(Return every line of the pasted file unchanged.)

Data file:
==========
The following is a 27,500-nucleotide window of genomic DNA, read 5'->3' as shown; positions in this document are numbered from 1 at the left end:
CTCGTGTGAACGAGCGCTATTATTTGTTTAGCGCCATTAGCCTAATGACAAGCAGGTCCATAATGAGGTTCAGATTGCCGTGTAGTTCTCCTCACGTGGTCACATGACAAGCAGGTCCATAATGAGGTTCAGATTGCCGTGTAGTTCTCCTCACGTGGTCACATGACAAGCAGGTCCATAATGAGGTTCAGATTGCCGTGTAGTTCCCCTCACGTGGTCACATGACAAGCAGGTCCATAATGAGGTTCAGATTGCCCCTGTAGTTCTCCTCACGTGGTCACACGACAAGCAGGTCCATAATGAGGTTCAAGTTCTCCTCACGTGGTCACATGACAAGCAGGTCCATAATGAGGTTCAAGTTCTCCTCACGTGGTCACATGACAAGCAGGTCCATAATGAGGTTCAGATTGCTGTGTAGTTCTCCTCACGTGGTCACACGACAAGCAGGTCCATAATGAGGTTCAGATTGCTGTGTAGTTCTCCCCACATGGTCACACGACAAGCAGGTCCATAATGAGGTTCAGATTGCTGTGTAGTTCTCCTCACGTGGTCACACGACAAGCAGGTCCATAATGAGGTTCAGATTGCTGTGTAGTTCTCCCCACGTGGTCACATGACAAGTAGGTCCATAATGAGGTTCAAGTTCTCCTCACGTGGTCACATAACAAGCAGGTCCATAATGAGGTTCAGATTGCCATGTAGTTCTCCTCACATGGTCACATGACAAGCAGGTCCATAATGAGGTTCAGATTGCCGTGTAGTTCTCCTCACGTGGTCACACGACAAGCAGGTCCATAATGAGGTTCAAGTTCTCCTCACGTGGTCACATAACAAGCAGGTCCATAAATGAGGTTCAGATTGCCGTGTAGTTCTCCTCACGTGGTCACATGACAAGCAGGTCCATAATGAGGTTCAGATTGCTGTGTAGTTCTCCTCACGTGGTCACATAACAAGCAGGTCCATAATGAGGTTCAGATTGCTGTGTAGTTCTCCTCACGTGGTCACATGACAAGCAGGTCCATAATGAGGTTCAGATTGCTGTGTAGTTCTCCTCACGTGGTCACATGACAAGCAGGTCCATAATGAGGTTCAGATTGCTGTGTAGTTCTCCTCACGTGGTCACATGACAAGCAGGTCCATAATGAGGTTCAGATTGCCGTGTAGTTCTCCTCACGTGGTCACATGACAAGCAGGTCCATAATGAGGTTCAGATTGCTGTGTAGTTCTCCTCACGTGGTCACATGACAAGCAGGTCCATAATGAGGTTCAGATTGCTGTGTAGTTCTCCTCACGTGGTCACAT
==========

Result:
The following is a 27,500-nucleotide window of genomic DNA, read 5'->3' as shown; positions in this document are numbered from 1 at the left end:
CTCGTGTGAACGAGCGCTATTATTTGTTTAGCGCCATTAGCCTAATGACAAGCAGGTCCATAATGAGGTTCAGATTGCCGTGTAGTTCTCCTCACGTGGTCACATGACAAGCAGGTCCATAATGAGGTTCAGATTGCCGTGTAGTTCTCCTCACGTGGTCACATGACAAGCAGGTCCATAATGAGGTTCAGATTGCCGTGTAGTTCCCCTCACGTGGTCACATGACAAGCAGGTCCATAATGAGGTTCAGATTGCCCCTGTAGTTCTCCTCACGTGGTCACACGACAAGCAGGTCCATAATGAGGTTCAAGTTCTCCTCACGTGGTCACATGACAAGCAGGTCCATAATGAGGTTCAAGTTCTCCTCACGTGGTCACATGACAAGCAGGTCCATAATGAGGTTCAGATTGCTGTGTAGTTCTCCTCACGTGGTCACACGACAAGCAGGTCCATAATGAGGTTCAGATTGCTGTGTAGTTCTCCCCACATGGTCACACGACAAGCAGGTCCATAATGAGGTTCAGATTGCTGTGTAGTTCTCCTCACGTGGTCACACGACAAGCAGGTCCATAATGAGGTTCAGATTGCTGTGTAGTTCTCCCCACGTGGTCACATGACAAGTAGGTCCATAATGAGGTTCAAGTTCTCCTCACGTGGTCACATAACAAGCAGGTCCATAATGAGGTTCAGATTGCCATGTAGTTCTCCTCACATGGTCACATGACAAGCAGGTCCATAATGAGGTTCAGATTGCCGTGTAGTTCTCCTCACGTGGTCACACGACAAGCAGGTCCATAATGAGGTTCAAGTTCTCCTCACGTGGTCACATAACAAGCAGGTCCATAAATGAGGTTCAGATTGCCGTGTAGTTCTCCTCACGTGGTCACATGACAAGCAGGTCCATAATGAGGTTCAGATTGCTGTGTAGTTCTCCTCACGTGGTCACATAACAAGCAGGTCCATAATGAGGTTCAGATTGCTGTGTAGTTCTCCTCACGTGGTCACATGACAAGCAGGTCCATAATGAGGTTCAGATTGCTGTGTAGTTCTCCTCACGTGGTCACATGACAAGCAGGTCCATAATGAGGTTCAGATTGCTGTGTAGTTCTCCTCACGTGGTCACATGACAAGCAGGTCCATAATGAGGTTCAGATTGCCGTGTAGTTCTCCTCACGTGGTCACATGACAAGCAGGTCCATAATGAGGTTCAGATTGCTGTGTAGTTCTCCTCACGTGGTCACATGACAAGCAGGTCCATAATGAGGTTCAGATTGCTGTGTAGTTCTCCTCACGTGGTCACAT